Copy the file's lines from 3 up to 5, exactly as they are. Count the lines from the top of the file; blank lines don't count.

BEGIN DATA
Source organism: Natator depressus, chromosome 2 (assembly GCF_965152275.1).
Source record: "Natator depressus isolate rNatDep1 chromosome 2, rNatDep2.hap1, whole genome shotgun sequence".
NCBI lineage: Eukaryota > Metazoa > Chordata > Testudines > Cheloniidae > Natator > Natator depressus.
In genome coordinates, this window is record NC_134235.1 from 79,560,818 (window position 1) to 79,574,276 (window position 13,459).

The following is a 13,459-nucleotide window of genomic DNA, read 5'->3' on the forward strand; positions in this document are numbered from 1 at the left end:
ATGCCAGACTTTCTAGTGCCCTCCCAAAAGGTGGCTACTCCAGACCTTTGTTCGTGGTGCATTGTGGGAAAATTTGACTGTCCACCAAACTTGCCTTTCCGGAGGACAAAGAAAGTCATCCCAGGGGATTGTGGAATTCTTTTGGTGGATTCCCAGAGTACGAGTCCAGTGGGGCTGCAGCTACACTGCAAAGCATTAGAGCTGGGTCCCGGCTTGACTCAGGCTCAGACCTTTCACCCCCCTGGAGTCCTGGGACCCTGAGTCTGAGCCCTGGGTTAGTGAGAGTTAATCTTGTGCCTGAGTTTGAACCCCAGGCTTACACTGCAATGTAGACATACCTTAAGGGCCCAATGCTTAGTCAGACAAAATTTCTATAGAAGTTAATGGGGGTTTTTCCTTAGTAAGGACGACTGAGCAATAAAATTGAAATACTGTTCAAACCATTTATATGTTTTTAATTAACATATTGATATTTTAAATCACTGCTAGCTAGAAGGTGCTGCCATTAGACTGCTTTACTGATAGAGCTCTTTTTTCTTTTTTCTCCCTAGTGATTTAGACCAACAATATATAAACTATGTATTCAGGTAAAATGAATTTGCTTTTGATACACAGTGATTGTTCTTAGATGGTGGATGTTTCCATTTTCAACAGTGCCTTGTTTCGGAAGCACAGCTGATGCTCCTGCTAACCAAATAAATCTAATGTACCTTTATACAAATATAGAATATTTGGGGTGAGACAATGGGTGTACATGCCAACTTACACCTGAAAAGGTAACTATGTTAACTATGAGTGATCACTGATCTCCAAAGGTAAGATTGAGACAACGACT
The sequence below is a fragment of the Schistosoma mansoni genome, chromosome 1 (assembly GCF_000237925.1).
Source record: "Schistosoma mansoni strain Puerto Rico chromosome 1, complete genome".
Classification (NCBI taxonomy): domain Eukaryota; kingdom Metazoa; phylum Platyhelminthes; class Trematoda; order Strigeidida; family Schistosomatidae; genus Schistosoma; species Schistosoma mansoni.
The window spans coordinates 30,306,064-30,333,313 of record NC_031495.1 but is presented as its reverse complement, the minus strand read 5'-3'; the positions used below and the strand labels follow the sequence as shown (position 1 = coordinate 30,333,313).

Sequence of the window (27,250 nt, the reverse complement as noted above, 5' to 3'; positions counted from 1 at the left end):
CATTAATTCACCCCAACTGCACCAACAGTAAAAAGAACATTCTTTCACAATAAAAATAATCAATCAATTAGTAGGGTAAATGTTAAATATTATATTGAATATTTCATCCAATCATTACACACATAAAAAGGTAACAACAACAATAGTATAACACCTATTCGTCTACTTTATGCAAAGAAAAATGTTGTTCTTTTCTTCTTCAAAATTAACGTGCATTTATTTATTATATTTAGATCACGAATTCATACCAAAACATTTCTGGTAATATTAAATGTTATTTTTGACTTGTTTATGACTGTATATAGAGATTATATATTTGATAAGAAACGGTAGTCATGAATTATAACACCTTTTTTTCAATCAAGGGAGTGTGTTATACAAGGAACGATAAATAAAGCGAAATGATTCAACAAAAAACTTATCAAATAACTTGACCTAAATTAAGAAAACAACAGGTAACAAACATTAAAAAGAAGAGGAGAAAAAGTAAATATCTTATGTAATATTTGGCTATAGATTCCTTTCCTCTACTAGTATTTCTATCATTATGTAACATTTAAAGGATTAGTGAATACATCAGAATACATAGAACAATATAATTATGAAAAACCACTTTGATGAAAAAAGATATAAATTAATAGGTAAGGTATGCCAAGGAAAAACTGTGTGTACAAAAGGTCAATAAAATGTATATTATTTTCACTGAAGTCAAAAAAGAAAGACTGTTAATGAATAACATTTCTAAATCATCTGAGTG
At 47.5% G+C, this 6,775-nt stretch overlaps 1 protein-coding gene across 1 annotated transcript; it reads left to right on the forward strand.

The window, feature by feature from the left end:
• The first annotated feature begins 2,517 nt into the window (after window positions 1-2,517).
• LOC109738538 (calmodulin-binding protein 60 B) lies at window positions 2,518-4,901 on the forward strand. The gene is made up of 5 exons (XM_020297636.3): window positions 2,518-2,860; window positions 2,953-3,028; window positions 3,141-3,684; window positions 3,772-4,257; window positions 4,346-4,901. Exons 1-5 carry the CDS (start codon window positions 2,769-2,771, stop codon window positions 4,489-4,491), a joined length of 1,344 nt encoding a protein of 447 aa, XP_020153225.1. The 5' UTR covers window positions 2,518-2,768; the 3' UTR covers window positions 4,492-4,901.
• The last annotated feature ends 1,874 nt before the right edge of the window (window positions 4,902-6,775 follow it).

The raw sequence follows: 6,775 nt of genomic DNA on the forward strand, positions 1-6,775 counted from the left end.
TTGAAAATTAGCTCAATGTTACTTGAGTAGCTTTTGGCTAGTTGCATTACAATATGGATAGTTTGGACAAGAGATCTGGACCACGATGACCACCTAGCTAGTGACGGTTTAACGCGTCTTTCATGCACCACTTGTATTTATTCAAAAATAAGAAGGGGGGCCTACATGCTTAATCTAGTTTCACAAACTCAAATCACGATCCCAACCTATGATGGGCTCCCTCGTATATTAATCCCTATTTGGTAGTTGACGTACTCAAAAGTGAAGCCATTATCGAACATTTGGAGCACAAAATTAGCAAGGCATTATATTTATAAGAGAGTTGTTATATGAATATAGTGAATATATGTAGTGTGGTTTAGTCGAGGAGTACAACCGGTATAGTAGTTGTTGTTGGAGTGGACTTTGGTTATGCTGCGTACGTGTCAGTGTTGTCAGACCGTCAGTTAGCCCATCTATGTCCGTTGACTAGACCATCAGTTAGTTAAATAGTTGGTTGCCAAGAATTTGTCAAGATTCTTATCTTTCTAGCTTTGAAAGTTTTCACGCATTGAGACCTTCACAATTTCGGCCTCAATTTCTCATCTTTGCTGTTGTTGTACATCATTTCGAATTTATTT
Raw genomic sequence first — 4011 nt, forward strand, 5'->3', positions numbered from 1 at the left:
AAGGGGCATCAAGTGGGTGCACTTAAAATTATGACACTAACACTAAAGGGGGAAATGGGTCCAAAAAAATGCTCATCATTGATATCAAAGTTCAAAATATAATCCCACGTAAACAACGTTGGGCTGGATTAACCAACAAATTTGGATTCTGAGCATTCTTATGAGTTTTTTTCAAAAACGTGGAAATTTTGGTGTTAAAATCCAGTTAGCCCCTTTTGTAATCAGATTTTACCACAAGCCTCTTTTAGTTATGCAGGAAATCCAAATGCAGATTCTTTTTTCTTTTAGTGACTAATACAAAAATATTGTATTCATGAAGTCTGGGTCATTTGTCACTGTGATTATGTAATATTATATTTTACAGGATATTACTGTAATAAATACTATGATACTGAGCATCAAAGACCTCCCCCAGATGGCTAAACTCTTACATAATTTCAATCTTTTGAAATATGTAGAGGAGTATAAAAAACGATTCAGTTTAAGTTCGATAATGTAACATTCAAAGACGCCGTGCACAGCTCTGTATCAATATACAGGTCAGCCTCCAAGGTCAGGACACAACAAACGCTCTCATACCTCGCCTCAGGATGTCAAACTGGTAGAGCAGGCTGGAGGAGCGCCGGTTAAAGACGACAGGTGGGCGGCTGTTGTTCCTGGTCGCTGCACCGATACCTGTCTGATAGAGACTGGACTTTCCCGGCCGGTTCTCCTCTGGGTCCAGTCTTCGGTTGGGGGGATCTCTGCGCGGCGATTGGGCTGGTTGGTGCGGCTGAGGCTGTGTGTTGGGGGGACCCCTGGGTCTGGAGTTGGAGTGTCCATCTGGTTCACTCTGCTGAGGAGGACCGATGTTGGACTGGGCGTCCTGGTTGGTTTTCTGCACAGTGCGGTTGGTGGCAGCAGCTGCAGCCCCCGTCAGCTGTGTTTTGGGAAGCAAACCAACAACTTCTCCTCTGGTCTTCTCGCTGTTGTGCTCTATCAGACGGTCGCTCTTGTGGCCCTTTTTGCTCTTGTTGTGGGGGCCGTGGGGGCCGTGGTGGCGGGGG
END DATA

NCBI lineage: Eukaryota > Metazoa > Chordata > Testudines > Cheloniidae > Natator > Natator depressus.
In genome coordinates, this window is record NC_134235.1 from 79,560,818 (window position 1) to 79,574,276 (window position 13,459).

The following is a 13,459-nucleotide window of genomic DNA, read 5'->3' on the forward strand; positions in this document are numbered from 1 at the left end: